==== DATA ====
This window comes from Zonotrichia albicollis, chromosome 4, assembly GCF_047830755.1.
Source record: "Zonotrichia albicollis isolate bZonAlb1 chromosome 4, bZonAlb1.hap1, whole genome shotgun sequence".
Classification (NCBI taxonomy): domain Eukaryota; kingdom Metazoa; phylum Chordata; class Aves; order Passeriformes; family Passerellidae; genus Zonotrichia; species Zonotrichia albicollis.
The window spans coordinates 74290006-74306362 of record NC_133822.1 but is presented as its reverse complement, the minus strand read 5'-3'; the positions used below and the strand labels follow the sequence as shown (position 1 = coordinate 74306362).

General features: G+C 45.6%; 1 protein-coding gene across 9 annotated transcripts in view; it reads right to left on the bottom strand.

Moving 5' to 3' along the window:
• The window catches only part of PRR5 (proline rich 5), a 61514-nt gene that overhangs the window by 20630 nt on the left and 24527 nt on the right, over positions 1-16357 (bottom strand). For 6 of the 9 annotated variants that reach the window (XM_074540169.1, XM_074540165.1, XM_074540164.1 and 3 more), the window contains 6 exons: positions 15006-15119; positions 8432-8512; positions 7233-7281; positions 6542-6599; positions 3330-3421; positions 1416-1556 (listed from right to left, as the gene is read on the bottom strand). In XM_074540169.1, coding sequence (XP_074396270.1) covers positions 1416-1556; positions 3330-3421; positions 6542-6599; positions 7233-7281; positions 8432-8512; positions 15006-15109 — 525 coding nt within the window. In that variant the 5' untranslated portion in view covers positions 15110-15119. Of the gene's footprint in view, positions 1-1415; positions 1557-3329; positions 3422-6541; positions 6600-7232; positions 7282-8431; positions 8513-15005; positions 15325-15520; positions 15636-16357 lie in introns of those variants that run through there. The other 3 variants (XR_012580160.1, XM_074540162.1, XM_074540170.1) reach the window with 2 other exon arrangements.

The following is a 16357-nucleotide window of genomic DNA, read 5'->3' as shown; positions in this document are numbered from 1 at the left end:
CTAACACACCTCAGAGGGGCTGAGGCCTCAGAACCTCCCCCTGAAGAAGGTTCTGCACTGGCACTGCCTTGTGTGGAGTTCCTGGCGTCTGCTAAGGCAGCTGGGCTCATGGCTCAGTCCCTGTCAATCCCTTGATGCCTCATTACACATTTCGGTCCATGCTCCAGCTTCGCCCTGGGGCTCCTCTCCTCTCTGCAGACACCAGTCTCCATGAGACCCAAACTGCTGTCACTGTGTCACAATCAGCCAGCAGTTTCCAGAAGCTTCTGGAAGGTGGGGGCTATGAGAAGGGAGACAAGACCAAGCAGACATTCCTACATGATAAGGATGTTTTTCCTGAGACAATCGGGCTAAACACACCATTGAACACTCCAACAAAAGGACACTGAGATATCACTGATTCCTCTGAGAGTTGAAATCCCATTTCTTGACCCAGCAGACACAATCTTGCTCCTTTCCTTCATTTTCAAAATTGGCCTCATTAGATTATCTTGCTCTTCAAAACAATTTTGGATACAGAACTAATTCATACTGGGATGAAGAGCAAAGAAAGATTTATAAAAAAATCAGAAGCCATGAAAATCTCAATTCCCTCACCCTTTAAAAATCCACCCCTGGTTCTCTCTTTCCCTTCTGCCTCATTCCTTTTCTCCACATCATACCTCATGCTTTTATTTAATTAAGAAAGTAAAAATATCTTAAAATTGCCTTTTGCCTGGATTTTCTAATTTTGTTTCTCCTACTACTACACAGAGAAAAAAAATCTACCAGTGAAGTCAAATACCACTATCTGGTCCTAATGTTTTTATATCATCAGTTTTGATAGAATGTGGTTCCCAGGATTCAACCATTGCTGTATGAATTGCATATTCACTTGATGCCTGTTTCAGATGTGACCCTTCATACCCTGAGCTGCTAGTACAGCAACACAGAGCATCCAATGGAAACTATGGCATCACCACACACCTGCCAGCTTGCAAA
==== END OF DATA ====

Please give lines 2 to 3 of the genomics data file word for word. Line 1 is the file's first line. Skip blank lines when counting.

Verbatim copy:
Source record: "Zonotrichia albicollis isolate bZonAlb1 chromosome 4, bZonAlb1.hap1, whole genome shotgun sequence".
Classification (NCBI taxonomy): domain Eukaryota; kingdom Metazoa; phylum Chordata; class Aves; order Passeriformes; family Passerellidae; genus Zonotrichia; species Zonotrichia albicollis.